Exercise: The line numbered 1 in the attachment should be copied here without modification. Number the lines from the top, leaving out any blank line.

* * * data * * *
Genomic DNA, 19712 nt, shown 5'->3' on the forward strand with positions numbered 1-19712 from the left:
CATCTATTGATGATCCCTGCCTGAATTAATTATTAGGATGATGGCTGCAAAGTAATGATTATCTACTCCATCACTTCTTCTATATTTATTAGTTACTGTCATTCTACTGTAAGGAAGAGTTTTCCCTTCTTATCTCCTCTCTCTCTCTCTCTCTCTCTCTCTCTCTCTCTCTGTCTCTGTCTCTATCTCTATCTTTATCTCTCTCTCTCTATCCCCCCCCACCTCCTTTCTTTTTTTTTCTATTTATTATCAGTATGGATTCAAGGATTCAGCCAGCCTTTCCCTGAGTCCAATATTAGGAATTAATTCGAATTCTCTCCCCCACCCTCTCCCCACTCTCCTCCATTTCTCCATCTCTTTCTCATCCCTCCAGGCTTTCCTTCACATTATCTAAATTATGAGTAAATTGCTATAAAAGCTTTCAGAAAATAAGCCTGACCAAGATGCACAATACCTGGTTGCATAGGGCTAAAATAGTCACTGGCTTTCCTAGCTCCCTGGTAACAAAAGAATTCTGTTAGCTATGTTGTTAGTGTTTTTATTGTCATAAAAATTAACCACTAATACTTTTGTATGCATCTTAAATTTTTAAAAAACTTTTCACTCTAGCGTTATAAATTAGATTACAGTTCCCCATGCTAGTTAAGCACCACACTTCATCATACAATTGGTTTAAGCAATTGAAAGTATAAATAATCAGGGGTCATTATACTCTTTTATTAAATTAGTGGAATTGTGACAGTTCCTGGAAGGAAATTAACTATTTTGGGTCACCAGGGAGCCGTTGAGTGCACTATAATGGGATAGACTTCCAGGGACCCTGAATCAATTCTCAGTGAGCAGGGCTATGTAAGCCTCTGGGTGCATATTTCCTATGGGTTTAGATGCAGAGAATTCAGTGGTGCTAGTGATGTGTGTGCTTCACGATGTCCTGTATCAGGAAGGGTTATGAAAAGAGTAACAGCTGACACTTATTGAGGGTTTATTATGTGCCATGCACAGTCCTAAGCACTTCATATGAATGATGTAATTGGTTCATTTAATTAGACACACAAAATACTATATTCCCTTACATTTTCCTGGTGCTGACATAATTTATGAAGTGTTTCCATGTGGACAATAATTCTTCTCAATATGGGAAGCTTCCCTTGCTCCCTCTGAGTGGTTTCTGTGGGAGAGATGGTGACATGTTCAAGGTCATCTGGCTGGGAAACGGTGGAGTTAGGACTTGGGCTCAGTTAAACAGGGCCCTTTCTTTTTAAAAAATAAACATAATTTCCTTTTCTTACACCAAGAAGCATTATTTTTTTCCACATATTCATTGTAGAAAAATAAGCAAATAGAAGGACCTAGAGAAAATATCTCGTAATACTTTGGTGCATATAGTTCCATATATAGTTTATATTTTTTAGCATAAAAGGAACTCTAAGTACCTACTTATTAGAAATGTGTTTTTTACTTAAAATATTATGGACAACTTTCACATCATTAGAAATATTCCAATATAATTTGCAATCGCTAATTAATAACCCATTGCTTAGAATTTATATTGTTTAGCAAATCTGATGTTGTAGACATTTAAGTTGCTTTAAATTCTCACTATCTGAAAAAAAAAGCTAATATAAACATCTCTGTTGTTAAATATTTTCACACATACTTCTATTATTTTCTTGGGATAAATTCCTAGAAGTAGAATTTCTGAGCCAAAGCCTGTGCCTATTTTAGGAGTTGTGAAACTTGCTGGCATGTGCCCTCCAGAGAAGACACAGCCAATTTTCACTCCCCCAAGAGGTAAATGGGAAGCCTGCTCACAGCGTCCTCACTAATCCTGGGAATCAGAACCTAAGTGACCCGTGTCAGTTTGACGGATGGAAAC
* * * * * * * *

Genomic DNA, 19712 nt, shown 5'->3' on the forward strand with positions numbered 1-19712 from the left: